The previous entry discussed a few of Carole Lombard's films now in the public domain, and another one that presumably falls into this category is her first all-talking picture, "High Voltage," a Pathe film that premiered in late June of 1929. It's not much of a movie, but is nonetheless interesting to analyze.
It wasn't the first time Carol (the "e" wouldn't come until 1930) talked on screen -- that came the year before, in a dialogue segment of Pathe's part-talkie "Show Folks." But from here on in, title cards were a part of Lombard's past.
By its nature, technology always brings a multitude of changes, and so it was with the film industry in 1929. Studios large and small (Pathe was in the middle tier, despite a name that harked back to the dawn of commercial film) tried to adapt to the new medium as best they could, and many things were seemingly done on the fly.
Pathe, headed by the ambitious Joseph P. Kennedy, was hoping to move up in the Hollywood hierarchy. But its resources were meager compared to the big boys at Paramount, Fox and M-G-M, and it showed.
Much of "High Voltage" was shot on one set, which both kept the budget in check and made it easier to work with the cumbersome new sound equipment. But, like so many other early talkies, it slows the action to a crawl; it's no wonder some critics of the time decried the innovation of dialogue. For the most part, however, audiences loved sound films...though not that many of them went to see this programmer. And based upon what transpires in the film, "High Voltage" could have ran afoul of truth-in-advertising regulations, had they existed then.
Slow and stilted, “High Voltage” stars Carol as a recaptured prisoner being sent back to jail; a snowstorm in the Sierra Nevada strands her, a sheriff portrayed by Owen Moore (Mary Pickford’s first husband) and several other bus passengers in a cold former church building occupied by a stranger (William Boyd, for whom Hopalong Cassidy was still several years away). When food runs out, tensions run high before the group is rescued by airplane, but not before the Boyd and Lombard characters fall for each other.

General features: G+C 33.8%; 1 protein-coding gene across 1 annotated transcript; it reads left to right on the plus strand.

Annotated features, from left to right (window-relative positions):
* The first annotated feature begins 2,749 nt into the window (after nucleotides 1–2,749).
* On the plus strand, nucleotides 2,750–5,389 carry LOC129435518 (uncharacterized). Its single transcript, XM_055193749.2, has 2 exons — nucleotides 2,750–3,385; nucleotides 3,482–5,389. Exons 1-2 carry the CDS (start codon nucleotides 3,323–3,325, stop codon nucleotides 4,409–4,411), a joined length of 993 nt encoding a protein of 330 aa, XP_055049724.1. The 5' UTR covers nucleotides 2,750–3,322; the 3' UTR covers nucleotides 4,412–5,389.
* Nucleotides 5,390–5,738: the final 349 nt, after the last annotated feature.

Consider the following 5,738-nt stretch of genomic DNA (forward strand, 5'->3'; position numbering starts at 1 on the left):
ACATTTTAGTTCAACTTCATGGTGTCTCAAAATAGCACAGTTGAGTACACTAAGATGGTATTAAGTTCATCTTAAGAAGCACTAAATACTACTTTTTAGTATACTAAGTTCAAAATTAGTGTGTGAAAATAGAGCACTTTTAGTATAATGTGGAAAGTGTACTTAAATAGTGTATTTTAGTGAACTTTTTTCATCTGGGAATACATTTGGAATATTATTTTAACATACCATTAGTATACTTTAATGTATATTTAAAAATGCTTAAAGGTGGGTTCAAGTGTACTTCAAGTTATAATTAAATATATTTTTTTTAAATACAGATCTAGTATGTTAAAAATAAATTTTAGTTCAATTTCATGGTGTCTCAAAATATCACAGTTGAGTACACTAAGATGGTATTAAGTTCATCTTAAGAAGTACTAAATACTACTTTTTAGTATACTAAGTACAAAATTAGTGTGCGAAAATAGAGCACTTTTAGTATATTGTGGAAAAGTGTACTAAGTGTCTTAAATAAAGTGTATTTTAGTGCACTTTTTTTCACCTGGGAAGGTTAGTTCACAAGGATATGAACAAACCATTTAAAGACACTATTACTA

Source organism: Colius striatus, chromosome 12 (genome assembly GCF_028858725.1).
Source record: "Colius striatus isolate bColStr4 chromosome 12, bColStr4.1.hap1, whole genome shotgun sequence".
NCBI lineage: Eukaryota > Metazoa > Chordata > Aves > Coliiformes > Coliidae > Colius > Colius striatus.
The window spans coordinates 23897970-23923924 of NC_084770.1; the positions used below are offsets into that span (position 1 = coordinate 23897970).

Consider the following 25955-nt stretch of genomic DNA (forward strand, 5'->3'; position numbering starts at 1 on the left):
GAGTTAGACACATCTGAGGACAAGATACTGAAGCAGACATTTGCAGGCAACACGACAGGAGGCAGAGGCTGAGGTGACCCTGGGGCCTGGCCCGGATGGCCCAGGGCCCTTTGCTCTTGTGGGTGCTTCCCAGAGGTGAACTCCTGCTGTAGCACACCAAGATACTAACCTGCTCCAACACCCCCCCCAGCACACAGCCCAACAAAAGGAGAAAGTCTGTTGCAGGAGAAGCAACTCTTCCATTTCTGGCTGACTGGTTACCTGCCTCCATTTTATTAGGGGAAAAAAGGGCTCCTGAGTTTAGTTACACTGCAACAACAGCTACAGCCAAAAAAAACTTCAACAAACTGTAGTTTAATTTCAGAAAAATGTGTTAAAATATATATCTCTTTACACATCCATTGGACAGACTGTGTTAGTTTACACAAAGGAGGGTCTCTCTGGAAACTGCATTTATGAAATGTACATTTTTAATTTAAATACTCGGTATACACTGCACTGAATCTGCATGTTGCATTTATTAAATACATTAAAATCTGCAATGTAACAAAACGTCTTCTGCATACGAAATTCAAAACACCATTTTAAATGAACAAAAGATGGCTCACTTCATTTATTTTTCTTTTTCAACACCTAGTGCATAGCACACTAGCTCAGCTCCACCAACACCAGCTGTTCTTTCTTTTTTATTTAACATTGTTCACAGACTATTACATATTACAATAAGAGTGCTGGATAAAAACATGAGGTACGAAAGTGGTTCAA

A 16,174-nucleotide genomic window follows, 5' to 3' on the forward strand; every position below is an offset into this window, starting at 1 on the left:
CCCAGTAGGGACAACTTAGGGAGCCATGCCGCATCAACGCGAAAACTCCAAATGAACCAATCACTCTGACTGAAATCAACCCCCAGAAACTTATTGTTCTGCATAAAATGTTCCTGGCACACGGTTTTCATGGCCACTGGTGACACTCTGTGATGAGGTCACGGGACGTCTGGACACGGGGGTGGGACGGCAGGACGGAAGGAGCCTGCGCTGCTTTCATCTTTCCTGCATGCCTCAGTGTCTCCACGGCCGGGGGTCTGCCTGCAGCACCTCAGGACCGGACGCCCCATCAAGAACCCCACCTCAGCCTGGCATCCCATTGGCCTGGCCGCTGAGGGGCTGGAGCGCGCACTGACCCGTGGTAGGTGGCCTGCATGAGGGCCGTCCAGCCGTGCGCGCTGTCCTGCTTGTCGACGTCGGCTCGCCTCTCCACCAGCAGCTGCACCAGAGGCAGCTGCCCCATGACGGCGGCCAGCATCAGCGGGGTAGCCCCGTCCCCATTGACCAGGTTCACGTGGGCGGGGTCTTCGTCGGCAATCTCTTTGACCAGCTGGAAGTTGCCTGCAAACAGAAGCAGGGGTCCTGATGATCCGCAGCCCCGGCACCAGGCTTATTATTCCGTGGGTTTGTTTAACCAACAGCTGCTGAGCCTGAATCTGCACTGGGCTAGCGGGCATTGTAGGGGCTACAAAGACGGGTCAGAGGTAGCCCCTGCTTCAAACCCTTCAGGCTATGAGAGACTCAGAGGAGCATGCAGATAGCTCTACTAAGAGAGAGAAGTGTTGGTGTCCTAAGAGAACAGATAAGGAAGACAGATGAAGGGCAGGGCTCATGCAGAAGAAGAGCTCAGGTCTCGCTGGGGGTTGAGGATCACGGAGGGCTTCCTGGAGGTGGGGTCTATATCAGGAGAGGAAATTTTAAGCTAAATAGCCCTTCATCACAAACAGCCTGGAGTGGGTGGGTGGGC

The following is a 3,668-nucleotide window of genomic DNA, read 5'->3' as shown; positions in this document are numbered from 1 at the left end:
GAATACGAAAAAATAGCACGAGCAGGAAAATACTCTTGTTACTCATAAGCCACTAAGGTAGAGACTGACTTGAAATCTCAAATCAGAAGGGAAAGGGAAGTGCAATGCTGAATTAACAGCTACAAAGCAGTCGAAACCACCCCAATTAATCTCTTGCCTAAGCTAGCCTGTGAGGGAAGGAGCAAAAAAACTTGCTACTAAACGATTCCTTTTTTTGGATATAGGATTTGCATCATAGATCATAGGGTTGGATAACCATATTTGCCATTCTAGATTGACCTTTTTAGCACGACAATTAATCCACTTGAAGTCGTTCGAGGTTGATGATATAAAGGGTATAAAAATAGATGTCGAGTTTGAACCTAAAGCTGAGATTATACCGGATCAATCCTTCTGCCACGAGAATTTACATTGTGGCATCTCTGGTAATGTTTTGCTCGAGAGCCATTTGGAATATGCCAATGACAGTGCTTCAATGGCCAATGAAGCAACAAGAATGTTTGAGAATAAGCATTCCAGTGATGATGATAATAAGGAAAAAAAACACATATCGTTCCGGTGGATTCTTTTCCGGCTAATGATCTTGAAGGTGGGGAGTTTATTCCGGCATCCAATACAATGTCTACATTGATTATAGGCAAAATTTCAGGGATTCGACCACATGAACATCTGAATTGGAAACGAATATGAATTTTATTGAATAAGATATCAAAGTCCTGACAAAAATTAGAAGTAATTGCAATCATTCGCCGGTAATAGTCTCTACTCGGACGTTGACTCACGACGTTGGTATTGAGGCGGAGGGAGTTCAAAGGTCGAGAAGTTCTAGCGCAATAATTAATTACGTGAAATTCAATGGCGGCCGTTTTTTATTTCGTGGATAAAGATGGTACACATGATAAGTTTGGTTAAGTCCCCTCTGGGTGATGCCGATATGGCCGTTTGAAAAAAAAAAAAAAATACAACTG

Lombard (shown here held by Boyd, while Moore points the gun) is competent in the film, but shows little more in her first real foray into sound. She has good chemistry with Boyd, with whom she had worked the year before in "Power." However, Howard Higgin's direction is rather pedestrian, helping explain why this film sank without a trace. (It was issued on video in the late eighties and is now reportedly on DVD, though I've never come across a copy.)
A few other things of note about this film:
* Its dialogue was written by none other than James Gleason, who many years later would be nominated for best supporting actor in 1941's "Here Comes Mr. Jordan." Gleason was both a writer (with a few stage plays to his credit) and actor, although he more or less stopped writing by the mid-thirties.
* The supporting female role in this film is played by Diane Ellis, who had become Lombard's best friend on the Pathe lot. "High Voltage" turned out to be her last film at the studio. She and Lombard would be dropped by Pathe, reportedly so Kennedy could sign Constance Bennett, who regarded both blondes as competition. After moving to Paramount, Lombard helped Ellis get a supporting role there in the 1930 comedy "Laughter," starring Nancy Carroll and Fredric March. Soon after the film was released, Ellis (who had played a bride-to-be in "High Voltage") married a wealthy New Yorker, fell ill on their honeymoon while in India, and died in December 1930, shortly before her 21st birthday. Her death was one of several among close friends that often led Lombard to consider herself a jinx.